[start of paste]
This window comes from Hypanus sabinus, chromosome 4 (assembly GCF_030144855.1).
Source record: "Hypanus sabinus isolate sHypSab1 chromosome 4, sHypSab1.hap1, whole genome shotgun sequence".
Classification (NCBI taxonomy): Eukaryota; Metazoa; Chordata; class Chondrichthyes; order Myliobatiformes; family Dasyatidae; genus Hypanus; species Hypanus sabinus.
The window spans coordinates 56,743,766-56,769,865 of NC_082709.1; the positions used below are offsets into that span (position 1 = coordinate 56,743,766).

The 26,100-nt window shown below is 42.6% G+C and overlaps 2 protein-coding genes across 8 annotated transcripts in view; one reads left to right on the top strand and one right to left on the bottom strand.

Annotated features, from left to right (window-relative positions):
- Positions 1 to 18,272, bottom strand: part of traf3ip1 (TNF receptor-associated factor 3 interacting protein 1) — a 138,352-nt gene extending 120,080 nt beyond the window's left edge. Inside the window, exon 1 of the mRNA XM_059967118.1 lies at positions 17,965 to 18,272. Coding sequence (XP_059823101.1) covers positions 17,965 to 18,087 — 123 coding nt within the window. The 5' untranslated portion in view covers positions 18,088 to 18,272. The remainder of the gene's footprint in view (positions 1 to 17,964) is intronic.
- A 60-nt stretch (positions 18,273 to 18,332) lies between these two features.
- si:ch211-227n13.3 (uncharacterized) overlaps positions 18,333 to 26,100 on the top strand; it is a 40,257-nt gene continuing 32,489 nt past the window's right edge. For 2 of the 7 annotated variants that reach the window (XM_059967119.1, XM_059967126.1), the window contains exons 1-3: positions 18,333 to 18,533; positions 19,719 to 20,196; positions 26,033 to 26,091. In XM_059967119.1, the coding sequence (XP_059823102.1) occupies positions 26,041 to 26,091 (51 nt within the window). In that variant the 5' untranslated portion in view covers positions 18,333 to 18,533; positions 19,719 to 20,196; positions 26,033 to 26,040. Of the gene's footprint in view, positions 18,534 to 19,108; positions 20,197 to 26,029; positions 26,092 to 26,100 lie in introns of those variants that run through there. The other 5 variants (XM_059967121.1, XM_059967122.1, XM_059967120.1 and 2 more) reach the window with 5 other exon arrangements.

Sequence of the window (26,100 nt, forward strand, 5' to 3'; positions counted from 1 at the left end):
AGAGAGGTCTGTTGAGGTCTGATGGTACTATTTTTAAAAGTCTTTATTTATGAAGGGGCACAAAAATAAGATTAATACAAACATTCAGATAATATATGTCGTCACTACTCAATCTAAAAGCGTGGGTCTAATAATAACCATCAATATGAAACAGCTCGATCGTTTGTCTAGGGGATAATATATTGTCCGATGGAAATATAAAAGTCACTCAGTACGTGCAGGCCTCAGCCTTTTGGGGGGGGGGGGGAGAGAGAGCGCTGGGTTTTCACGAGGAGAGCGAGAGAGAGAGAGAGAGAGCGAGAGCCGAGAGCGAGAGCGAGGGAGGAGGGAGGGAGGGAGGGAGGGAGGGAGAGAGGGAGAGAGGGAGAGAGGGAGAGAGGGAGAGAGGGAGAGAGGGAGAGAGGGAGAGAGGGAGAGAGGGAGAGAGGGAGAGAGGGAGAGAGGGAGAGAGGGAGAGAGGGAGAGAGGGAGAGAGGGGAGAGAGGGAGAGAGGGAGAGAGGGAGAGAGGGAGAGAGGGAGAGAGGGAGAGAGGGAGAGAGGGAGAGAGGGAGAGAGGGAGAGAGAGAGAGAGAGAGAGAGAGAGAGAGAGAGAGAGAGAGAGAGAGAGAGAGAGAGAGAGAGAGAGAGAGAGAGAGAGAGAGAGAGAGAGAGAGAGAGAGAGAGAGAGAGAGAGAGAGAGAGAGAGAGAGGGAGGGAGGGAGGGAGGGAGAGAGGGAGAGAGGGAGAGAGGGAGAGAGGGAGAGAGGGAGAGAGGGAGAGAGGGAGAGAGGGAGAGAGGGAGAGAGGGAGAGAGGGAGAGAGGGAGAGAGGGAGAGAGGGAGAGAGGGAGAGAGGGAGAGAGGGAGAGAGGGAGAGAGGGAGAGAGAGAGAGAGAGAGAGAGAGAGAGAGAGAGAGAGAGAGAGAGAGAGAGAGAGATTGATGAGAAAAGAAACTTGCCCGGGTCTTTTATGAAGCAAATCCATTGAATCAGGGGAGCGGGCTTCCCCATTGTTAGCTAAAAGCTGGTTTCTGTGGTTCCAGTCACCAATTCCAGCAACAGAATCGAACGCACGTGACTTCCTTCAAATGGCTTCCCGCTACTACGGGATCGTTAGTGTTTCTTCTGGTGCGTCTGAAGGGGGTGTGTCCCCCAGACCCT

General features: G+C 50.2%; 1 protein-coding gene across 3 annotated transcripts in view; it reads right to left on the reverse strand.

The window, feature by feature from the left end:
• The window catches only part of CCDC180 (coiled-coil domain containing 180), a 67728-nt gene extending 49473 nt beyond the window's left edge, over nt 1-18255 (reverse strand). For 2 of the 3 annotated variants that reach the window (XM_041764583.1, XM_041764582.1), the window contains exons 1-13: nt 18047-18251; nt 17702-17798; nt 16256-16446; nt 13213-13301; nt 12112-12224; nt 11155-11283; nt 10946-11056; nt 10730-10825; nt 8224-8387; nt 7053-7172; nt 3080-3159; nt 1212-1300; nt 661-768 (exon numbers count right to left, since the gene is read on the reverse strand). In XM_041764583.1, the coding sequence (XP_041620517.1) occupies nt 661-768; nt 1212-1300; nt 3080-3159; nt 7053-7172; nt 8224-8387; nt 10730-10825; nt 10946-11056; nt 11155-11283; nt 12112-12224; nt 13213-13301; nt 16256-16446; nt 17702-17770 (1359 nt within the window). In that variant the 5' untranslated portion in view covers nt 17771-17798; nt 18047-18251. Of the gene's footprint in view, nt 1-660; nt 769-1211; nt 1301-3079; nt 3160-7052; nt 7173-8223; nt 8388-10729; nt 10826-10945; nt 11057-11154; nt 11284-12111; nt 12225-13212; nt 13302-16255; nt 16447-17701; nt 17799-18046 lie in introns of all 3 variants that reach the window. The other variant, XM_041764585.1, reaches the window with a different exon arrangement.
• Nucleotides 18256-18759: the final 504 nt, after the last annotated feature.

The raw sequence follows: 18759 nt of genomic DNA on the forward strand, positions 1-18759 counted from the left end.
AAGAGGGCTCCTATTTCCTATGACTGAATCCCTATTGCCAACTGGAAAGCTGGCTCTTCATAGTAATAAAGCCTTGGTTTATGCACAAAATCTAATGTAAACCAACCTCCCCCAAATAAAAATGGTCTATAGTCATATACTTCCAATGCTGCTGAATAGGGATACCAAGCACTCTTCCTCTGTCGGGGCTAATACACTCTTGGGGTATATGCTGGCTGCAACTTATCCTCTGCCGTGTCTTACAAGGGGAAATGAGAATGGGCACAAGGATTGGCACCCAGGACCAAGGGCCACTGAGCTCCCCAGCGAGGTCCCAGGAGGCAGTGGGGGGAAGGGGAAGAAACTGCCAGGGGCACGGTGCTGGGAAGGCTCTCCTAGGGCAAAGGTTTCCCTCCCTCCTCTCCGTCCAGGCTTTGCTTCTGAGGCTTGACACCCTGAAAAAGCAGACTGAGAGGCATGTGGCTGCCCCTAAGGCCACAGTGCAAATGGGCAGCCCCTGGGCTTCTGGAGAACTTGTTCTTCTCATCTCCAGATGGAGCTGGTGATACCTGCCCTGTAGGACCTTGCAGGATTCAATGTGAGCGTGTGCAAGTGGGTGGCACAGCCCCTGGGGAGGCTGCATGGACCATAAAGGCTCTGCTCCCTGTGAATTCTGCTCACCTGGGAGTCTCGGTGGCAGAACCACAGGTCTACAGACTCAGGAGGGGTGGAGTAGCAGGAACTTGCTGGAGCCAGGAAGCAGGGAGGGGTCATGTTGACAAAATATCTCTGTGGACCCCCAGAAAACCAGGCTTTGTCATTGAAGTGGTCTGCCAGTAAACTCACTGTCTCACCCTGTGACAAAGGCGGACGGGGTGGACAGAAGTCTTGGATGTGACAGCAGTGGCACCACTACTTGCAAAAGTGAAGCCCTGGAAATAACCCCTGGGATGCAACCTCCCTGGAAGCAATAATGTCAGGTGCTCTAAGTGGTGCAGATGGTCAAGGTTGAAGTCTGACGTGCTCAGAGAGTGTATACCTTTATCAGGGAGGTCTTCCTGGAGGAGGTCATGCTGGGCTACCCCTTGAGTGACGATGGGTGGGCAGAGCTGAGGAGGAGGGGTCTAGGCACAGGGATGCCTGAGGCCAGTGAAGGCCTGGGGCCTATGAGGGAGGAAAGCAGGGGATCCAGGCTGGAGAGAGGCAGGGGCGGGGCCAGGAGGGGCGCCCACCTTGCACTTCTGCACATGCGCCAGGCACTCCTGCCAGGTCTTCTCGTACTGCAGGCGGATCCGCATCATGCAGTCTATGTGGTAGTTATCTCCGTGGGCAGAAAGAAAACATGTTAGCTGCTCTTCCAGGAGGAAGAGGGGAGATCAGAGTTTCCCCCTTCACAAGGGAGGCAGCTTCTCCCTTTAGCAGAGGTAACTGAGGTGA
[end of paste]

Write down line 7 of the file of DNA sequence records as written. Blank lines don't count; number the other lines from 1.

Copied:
- Positions 1 to 18,272, bottom strand: part of traf3ip1 (TNF receptor-associated factor 3 interacting protein 1) — a 138,352-nt gene extending 120,080 nt beyond the window's left edge. Inside the window, exon 1 of the mRNA XM_059967118.1 lies at positions 17,965 to 18,272. Coding sequence (XP_059823101.1) covers positions 17,965 to 18,087 — 123 coding nt within the window. The 5' untranslated portion in view covers positions 18,088 to 18,272. The remainder of the gene's footprint in view (positions 1 to 17,964) is intronic.